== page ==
Director: Matt Mitchell
Cast: Vincent Jerome, Huggy Leaver, Fabrizio Santino
Production Company: LMV Productions
Runtime: 88 minutes
There sure are a lot of zombie movies out there, and the genre is definitely a staple for independent filmmakers around the world. So, if you’re going to make a zombie movie, or even just watch one, you may want to go with something a little different. Gangsters, Guns and Zombies (2012) successfully keeps the rotting dead looking fresh.
The movie opens with a group of thieves that are on the run after a bank robbery. Ironically, their getaway is aided by the onset of a zombie apocalypse. Unfortunately, the event also makes the money they stole completely useless. The gangsters decide to stick with their plan to head to a safe house, but things aren’t going to be that easy for them.
Most zombie films focus on the plight of those who hold up in one place, in an attempt to ride out the situation. It was refreshing to see the characters in this movie take it on the road. It was also fortunate that most of the characters were likeable, and that the movie was genuinely funny. The more comical moments were reminiscent of the dark humour found in Peter Jackson’s Bad Taste (1987).
It’s great that this movie breaks away from many of the usual tropes seen in other zombie films. Sure, some of the rules are the same, but there’s a sense of originality here. Mashing up genres is a great way to get this result. Gangsters, Guns and Zombies feels like Reservoir Dogs (1992) crashed headlong into 28 Days Later (2002). You got your gore on my guns, and it’s delicious!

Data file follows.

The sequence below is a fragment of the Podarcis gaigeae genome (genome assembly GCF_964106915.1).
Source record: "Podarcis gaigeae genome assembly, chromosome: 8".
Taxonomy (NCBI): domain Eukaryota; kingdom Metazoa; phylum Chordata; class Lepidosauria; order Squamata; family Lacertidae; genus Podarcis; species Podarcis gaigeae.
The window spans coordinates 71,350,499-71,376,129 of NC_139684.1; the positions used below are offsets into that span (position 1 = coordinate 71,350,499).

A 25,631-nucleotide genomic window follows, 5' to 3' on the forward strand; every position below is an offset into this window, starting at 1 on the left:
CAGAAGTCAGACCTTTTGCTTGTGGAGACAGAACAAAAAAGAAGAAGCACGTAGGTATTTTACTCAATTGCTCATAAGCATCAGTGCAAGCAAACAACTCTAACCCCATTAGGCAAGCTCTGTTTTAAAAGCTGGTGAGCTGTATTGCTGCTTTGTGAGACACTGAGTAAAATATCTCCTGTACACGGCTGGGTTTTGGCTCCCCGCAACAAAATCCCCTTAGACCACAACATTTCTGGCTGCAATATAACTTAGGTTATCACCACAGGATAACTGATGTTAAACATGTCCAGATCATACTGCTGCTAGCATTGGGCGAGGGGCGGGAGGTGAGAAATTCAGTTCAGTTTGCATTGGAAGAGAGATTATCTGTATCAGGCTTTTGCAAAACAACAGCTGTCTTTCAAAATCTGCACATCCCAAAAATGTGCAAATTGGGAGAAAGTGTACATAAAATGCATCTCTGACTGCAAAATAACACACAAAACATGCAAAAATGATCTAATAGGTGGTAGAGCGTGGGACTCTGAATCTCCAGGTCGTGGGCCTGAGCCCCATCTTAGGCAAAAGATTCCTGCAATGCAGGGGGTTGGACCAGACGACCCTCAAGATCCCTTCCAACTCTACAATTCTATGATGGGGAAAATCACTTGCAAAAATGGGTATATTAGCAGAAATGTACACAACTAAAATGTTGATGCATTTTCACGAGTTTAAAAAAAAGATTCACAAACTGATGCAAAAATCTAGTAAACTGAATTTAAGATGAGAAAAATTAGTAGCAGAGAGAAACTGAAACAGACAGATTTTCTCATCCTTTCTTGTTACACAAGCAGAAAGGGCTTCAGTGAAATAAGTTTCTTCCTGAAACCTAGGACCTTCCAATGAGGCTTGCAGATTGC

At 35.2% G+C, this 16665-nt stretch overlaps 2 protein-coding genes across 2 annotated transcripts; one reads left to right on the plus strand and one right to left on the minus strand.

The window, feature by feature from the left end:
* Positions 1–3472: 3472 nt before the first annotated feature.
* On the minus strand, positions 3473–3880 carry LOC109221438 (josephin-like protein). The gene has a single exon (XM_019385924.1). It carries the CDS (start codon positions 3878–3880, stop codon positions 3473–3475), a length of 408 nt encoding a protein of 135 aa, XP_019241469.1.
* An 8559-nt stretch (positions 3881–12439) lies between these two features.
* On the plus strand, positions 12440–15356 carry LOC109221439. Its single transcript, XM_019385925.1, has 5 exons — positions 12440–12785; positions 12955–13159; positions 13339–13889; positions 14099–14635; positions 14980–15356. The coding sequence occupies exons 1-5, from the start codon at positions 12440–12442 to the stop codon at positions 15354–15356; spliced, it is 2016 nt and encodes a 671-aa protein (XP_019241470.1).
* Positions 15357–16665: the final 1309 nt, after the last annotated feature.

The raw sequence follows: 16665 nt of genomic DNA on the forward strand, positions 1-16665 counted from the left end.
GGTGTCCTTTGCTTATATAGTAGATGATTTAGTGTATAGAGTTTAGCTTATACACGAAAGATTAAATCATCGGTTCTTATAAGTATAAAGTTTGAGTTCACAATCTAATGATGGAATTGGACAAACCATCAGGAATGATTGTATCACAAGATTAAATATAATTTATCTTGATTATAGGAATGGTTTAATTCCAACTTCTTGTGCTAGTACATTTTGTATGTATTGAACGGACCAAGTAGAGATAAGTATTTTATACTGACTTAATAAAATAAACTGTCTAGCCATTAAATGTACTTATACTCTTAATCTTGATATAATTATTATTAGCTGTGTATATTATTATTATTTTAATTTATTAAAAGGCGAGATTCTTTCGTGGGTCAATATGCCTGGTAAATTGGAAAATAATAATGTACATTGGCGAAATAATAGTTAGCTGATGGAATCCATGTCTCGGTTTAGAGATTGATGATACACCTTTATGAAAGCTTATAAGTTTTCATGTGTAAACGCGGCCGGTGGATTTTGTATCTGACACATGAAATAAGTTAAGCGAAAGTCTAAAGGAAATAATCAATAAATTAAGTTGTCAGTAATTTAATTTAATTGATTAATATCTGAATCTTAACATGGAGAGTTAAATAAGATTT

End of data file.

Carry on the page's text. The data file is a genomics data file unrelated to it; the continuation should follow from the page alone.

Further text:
I’ve always enjoyed when zombie movies have rotters that follow a theme. This film has zombified brides, clowns, and even a few others kinds that were more surprising. They certainly set out to have some laughs with the zombies in this one. The end credits include bonus scenes that show how much fun they had making the movie.
The practical effects in this film were wonderful, especially the blood gags. The digital effects were less convincing, though certainly acceptable. Some digital blood was used in place of practical effects, which I always find less effective. The music by Simon Woodgate was perfect. It captured the essence of the action, the humour, and the horror.
Gangsters, Guns and Zombies is an enjoyable film with a lot going for it. It’s difficult to come up with a zombie concept that feels authentic these days, but director Matt Mitchell made it happen. The cast is excellent, and represent a good cross-section of people. Movies like this one help to extend the relevance of the zombie phenomenon.
– John Migliore
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